“I hope I die before I get sold,” quips MGMT towards the end of Congratulations. It’s a clever one-liner, belied more than a little by the band’s gold-certified, Grammy-recognized stature. That it comes during the heavily anticipated follow-up to a wildly successful debut feels bitingly sarcastic. That it comes halfway through “Siberian Breaks”, however—Congratulations’ prog-inflected, marathon-length center
piece—seems eerily appropriate. The song is the logical culmination of the album’s defiantly anti-commercial tendencies; embodied here, in these fiercely psychedelic 12 minutes and 10 seconds, is its staunch refusal to cater to fan expectations what MGMT is, was, or should be.
Although it was an unusual move, there’s something noble about the way in which Klaxons reacted to Universal Records’ criticism of their proposed second album: they admitted the label was right. As bassist/falsetto man Jamie Reynolds fessed up to NME in March of last year, the dance-punk quartet had made “a really dense, psychedelic record,” and after meeting with the suits they came to realize it just wasn’t their forte. Whe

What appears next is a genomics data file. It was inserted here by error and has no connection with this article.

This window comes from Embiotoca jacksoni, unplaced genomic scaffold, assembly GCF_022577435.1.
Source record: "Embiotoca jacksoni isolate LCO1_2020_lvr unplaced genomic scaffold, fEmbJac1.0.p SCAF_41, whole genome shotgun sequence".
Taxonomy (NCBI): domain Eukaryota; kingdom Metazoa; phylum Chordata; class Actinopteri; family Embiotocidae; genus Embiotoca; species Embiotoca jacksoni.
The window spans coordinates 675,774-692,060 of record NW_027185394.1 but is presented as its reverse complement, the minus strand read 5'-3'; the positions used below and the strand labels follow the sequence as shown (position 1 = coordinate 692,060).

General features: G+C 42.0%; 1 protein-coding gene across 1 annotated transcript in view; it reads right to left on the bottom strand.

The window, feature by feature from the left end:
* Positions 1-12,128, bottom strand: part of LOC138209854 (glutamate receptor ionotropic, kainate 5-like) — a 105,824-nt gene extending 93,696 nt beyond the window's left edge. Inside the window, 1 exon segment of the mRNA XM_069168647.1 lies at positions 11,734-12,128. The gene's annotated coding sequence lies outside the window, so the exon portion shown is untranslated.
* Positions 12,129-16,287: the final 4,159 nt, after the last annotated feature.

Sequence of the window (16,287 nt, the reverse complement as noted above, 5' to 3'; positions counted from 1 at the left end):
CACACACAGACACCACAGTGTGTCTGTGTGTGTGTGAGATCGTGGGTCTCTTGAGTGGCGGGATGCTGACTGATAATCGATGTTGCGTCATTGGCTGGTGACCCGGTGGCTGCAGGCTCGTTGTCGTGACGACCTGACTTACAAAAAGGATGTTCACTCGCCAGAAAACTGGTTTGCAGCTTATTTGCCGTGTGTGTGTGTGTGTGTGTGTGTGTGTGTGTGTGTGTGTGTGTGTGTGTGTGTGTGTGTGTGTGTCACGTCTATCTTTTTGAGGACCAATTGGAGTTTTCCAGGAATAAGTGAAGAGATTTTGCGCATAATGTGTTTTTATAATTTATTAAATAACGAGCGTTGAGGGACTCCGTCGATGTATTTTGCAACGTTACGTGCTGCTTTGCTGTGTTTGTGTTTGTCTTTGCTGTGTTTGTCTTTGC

ther or not it was the right call remains to be heard — the fact that there’s still no release date on the thing might be a bad sign — but that’s not really the point. It’s just refreshing to hear that a successful pop band made the predictable attempt at grandiose Art, failed, and were willing to admit it before foisting their mistake on the rest of the world.
Best Track: It's Working, Flash Delirium, or Siberian Breaks
Worst Track: Brian Eno
Most Overrated Track: Song For Dan Treacy
Most Underrated Track: Someone's Missing
Neo-psychedelia from start to finish.
Siberian Breaks is just amazing
|# 11 -||American Songwriter|
|# 8 -||Billboard|
|# 28 -||DIY|
|# 3 -||MOJO|
|# 19 -||NME|
|# 39 -||One Thirty BPM|
|# 10 -||Q Magazine|
|# 26 -||Rhapsody SoundBoard|
|# 20 -||Spin|
|# 14 -||Spinner|
|# 33 -||Stereogum|
|# 37 -||Under the Radar|
|# 21 -||NPR Listeners (Mid Year)|